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Best Evidence


Decisions on interventions for children and young people with SLCN should be based on the best evidence available. Commissioners, policy makers and practitioners need access to a sound evidence base and in a form that is accessible and meets their needs. Well conducted studies reported in research reports and journals provide the main and best quality evidence base. There is also emerging evidence of new practices which may not yet have been fully studied or of small scale studies, perhaps by practitioners. This evidence is consequently less secure but of interest nevertheless.

The aim of this project is to improve the evidence base available to commissioners, policy makers and practitioners in developing services for children and young people with SLCN by:

· Understanding the effectiveness and cost-effectiveness of different interventions used to support children and young people with SLCN

· Understanding the factors that influence their effectiveness and efficiency including locational issues (mainstream, integrated units and resources, special schools), pedagogical issues (specific programmes for specific needs), organisational issues (nature and deployment of support services, use of data informed developments), and employer based interactions (training, consultancy work, direct teaching or therapy).


Following the Bercow Review’s wide-ranging conceptualization of SLCN this project will address interventions for all children and young people with SLCN who may have different primary needs, including primary language difficulties, autistic spectrum disorders, hearing impairment or more general learning difficulties, physical impairments and some children and young people with behavioural, emotional and social difficulties.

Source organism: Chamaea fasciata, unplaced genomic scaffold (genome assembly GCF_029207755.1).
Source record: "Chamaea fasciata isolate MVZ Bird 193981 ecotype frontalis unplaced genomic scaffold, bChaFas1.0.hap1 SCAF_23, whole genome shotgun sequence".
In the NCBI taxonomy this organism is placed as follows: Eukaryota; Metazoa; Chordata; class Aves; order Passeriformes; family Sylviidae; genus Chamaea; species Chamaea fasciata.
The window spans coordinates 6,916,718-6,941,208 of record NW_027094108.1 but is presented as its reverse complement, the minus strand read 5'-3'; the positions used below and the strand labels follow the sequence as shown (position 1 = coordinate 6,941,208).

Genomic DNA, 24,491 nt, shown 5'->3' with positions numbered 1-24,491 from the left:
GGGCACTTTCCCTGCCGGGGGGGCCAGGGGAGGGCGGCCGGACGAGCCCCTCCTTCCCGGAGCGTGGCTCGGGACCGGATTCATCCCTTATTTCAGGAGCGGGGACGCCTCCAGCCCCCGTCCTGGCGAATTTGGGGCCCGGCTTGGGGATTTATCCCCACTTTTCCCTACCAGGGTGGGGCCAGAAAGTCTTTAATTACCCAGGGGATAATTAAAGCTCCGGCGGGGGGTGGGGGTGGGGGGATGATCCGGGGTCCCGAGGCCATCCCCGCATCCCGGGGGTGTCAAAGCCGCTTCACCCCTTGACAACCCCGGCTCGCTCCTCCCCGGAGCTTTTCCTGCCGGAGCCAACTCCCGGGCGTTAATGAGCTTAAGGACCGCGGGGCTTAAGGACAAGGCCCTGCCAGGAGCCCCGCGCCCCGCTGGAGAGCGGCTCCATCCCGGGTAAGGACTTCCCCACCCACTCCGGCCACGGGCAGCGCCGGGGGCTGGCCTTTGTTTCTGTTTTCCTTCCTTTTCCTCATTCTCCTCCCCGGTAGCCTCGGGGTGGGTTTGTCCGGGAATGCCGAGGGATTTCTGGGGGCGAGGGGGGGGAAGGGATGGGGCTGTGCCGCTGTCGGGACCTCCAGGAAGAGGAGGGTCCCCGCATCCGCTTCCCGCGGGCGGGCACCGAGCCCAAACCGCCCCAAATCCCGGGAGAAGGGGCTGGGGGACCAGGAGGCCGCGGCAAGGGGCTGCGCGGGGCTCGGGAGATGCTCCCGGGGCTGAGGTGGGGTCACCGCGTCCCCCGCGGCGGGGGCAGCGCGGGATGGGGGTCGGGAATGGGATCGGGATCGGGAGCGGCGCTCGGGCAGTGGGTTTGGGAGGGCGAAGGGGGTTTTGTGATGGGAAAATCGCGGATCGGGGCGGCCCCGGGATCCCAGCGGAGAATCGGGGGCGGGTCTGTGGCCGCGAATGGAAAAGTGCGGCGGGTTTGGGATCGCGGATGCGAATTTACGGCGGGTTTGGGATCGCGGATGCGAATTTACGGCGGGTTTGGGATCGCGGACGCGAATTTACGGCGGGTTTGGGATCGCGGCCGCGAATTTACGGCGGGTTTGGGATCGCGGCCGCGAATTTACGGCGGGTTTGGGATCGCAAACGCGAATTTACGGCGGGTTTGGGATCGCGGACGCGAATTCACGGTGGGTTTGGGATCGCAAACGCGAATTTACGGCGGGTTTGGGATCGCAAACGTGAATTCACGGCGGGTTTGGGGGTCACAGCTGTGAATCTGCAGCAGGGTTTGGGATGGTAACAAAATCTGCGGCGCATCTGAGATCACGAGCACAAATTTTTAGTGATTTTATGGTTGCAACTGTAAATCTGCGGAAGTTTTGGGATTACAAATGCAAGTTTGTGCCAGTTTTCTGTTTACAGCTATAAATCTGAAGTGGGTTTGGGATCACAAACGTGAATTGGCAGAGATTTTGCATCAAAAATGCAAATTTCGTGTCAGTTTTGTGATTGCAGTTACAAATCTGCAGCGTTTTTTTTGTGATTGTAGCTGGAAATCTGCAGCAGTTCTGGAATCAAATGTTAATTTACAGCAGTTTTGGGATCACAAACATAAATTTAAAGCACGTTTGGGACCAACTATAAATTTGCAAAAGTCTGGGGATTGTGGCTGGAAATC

The project comprises two strands.

Strand 1

This comprises a review of the research literature focusing, primarily, on that published in research journals and research reports but also including other publications.

Strand 2

In this strand we have explored evidence from practice.

During the first phase of this strand, interviews were carried out with senior speech and language therapists, educational psychologists and advisory teachers in 14 local authorities/health care trusts. This identified a key difference in practice between health and education, specifically differences in categorisation of SLCN (by impairment versus need). A wide range of interventions were reported as being used with the whole population of children with SLCN. In many cases, the same intervention was used across client groups. Interventions were varied and ranged from published resources or programmes through to specific intervention activities for individual and small group work and then strategies or approaches to use in all interactions with a child.

The second phase of this strand consisted of a national survey circulated to speech and language therapists via their national body, the Royal College of Speech and Language Therapists. This survey asked respondents to identify the most typical child on their caseload in terms of age, need/impairment and setting (school, home, hospital). Respondents were then asked to indicate what interventions they used with this child and how they delivered this intervention. The data from this survey is currently being analysed and written up.



The evidence for both strands is currently being analysed and collated. The findings will be published on this website and in reports and peer reviewed journals. In addition, a database describing the most frequently used interventions (as identified in strand 2) and the evidence to support them (from strand 1) will be developed and will function as a tool for practitioners and commissioners working with children with SLCN.